marvel comics

Why Being a Grown Man and Excited About Men in Tights is Okay

My wife has no use whatsoever for superheroes. Despite that, she’s agreed to attend the Marvel Movie Marathon with me and a couple of our friends on May 3rd. Six movies. Fourteen hours. The last movie we’ll be seeing? The Avengers, at midnight. Captain America, Iron Man, Thor, Hulk, Hawkeye, Black Widow and Nick Fury, all in one movie. With my wife. I wish I could go back in time and tell 8-year-old me that this was actually happening.

Or 16-year-old me.

Or 20-year-old me.

Or 28-year-old me.

Or me from last fall.

Once I got into the comic book buying habit, I never really grew out of it. Sure, there have been hard financial times when I’ve had to set the habit aside for a bit, or times, like now, when the price of a single comic book is not justified by the amount and quality of content inside (I prefer to purchase collected editions or “graphic novels”), but I’m always reading comics. And, yeah, I’m usually reading about superheroes.

I am not an overgrown child trapped in a child’s body. The stereotype of the 30-year-old arrested adolescent living in his mother’s basement, picking Cheetos out of the beard he thinks makes him look older and playing video games while debating disembodied mouth breathers over a headset during online Halo games about whether or not Batman’s 1950’s adventures with their sci-fi trappings can be squared with the persona of the “Dark Knight” is, unfortunately, based on some all-too-real individuals. But they’re not as numerous as most people think.

Most geeks or superhero fans have a steady job, a spouse and kids. Or they at least aspire to some combination of the three. Many are college-educated and can hold real conversations. You may be tempted to stare at their chests and wonder at the magnificent shield of Captain America screenprinted upon it, but–hey now–their eyes are up here.

A grown man with a love for men in primary-colored tights is ridiculous on its face, but only if you reductively describe the passion as such. What it’s really all about, at least for me, is the simple power of great imagination in the service of telling a story of good triumphing over evil.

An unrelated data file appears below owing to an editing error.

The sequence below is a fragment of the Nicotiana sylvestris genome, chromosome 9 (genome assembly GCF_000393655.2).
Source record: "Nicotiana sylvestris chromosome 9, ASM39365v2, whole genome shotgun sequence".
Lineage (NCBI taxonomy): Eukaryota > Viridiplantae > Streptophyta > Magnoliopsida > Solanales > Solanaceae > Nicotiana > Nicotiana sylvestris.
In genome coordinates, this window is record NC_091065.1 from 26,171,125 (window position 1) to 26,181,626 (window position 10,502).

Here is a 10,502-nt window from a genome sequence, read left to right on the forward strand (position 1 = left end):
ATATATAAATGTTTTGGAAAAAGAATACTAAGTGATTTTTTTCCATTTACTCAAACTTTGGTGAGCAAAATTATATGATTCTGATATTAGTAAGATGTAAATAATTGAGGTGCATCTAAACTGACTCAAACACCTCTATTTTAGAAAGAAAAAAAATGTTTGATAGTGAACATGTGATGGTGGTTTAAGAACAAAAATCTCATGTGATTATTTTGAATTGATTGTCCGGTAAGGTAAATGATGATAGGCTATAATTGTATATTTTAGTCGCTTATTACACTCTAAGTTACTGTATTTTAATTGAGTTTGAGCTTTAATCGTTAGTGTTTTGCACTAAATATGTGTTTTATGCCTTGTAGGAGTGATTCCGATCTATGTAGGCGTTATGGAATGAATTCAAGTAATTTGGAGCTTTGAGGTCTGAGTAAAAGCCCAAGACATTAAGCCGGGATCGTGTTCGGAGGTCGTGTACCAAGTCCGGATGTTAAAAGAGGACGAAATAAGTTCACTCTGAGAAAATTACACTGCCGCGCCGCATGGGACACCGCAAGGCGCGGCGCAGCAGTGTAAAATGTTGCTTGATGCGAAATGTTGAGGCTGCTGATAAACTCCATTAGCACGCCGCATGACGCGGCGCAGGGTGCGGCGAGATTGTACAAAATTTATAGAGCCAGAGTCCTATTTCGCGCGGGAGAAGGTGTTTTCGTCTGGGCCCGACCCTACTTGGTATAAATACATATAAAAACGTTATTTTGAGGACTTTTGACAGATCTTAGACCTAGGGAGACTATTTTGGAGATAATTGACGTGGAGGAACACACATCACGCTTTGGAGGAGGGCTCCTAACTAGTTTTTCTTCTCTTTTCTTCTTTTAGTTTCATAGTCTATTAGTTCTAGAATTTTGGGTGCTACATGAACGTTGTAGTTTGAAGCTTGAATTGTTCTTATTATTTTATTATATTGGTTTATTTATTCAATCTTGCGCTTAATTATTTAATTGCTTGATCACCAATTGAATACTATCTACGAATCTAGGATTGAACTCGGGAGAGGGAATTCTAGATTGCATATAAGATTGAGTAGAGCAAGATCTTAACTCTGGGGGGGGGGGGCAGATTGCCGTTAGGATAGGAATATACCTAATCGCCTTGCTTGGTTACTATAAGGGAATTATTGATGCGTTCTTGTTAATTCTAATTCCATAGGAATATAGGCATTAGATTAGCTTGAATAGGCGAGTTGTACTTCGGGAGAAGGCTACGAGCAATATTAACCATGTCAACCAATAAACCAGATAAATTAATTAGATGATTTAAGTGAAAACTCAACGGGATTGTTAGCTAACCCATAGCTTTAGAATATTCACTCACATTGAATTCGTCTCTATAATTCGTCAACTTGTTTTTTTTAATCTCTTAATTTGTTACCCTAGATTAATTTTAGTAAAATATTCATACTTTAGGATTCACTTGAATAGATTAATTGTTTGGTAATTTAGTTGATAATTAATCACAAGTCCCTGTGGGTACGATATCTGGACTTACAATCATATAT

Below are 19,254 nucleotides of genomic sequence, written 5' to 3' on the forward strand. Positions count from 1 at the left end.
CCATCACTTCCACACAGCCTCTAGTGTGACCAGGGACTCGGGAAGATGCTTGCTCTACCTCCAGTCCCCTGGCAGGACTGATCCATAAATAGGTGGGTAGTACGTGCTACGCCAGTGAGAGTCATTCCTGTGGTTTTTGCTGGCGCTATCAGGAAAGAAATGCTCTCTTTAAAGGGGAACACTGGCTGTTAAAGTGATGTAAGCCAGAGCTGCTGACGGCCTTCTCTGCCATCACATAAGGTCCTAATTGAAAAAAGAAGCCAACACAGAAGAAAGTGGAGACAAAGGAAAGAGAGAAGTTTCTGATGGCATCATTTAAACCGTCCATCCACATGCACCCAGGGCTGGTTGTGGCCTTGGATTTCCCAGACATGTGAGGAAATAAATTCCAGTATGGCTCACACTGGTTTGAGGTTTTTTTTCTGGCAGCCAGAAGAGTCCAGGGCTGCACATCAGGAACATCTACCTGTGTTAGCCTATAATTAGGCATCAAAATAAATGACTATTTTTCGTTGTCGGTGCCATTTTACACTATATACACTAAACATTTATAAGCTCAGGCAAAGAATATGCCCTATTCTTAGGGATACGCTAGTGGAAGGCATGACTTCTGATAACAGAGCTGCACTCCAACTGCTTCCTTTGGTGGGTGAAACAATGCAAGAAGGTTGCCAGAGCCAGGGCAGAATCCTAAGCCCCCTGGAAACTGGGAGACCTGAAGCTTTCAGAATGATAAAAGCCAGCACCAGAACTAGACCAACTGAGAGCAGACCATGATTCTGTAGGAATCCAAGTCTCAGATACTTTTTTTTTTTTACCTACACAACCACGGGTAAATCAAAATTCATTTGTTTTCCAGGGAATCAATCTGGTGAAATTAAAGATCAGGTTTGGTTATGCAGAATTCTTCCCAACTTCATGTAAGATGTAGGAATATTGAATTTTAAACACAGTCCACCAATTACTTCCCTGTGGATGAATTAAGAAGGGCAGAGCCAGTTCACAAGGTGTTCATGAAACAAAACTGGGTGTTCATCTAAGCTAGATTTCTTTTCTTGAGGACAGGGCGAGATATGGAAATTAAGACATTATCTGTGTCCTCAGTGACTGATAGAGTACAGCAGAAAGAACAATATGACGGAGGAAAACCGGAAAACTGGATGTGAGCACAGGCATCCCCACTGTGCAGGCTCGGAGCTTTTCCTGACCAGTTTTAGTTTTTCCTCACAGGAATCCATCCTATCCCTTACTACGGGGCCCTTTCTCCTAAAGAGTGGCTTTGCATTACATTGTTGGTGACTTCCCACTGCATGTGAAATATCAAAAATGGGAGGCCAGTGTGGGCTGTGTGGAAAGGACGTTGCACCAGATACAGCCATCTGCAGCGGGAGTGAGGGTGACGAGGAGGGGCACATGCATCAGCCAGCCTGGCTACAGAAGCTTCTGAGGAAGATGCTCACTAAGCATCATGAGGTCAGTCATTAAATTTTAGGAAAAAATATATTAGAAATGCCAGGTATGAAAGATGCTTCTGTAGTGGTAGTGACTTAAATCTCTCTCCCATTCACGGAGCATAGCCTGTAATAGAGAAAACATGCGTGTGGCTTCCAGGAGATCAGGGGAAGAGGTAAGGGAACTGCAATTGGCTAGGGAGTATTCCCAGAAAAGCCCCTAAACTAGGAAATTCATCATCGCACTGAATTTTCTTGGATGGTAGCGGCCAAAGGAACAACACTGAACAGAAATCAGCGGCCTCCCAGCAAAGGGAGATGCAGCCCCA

My worldview is reinforced and stuff gets smashed. That is never not going to be entertaining.

So, in a couple of weeks, I’ll put my love to the test and plant my butt in a seat for 14 hours and see just how much awesome I can take. I’ll also put my other love to the test. I hope she likes Thor as much as I do.*

Like superheroes? Hate ’em? Love to hear your reasons why or why not.

 

*I seem to be the only person on Earth who understands that Thor is the best of the Marvel movies. So far, anyway.

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How to Make Things Valuable

A writerly pose. Notice the all-black attire, the awkward framing, the fingers brought to the temple, and the archaic writing tool. Yes, this man has deep, deep thoughts.

When I was younger I had this dream about accomplishing something amazing at a young age. Get hired by Marvel or DC Comics. Write a book. Serve in City Council. Invent a new Oreo. Whatever. I thought that doing something great at a young age would make me and that thing more extraordinary.

Didn’t happen. The things I did as a young adult were pretty typical. I graduated college. Married. Had kids. Got a job and a house. All good things and great accomplishments for me personally, but nothing the world was gonna stand up and take notice of.

Fast forward to now and, on the eve of my 35th birthday (still a week away), I actually have done something pretty great. I’ve written a book that could find a wide audience and change my life and the life of my family forever. That’s terribly exciting, but it’s nothing people younger than me haven’t already done hundreds of times over. Granted, my story is my own and unique and amazing, but I’ve read and heard about kids and young adults still in college getting these amazing book deals. Real prodigies. People who have accomplished so much and are so talented  and so young. That was supposed to me.

I’m so, so glad it wasn’t.

There is value in the wait. With hard, laborious, extended periods of work and pounds of sweat comes a feeling of satisfaction and accomplishment. I can appreciate what I have now because of where I’ve been and what it took to get here. My book has been through the wringer–multiple readers and people giving their opinion on what I’ve done and what does and does work for them. The “does not” is the hard part. Pouring your heart and talents into something for years and then being told it’s not quite right is tough and it shapes you. Thank goodness.

Now, I have a literary agent. I’ve written a book. Do you know how exciting that is? I do, now. If this had happened to younger me (and no friggin’ way he had the talent or the skills), he wouldn’t have appreciated it. There would have a been a sense of inevitability about it. A sense of entitlement that would have made the accomplishment less thrilling and less deserved. I’m glad that punk didn’t get this then. What I have now is more valuable because that guy was disappointed and had to wait and reconfigure who he thought he was and work harder than he ever thought he could.

I realize I haven’t really “done it” yet. In fact, I’m at the biggest crossroads of this whole process right now. The book is about to go out to publishers and then we’ll really see what the future holds. But everything that’s happened so far? Pretty big deal. More than most ever get.

I’m so glad I can see that fully.